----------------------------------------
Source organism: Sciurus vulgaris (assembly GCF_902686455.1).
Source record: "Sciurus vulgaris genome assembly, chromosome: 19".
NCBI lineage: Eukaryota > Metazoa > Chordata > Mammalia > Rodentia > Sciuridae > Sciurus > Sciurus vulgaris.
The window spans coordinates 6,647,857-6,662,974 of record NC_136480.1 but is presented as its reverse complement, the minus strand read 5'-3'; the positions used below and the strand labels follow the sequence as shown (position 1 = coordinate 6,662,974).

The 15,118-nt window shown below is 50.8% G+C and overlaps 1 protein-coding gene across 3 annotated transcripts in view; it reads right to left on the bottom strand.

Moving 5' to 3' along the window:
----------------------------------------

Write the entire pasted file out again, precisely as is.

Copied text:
Source organism: Sciurus vulgaris (assembly GCF_902686455.1).
Source record: "Sciurus vulgaris genome assembly, chromosome: 19".
NCBI lineage: Eukaryota > Metazoa > Chordata > Mammalia > Rodentia > Sciuridae > Sciurus > Sciurus vulgaris.
The window spans coordinates 6,647,857-6,662,974 of record NC_136480.1 but is presented as its reverse complement, the minus strand read 5'-3'; the positions used below and the strand labels follow the sequence as shown (position 1 = coordinate 6,662,974).

The 15,118-nt window shown below is 50.8% G+C and overlaps 1 protein-coding gene across 3 annotated transcripts in view; it reads right to left on the bottom strand.

Moving 5' to 3' along the window: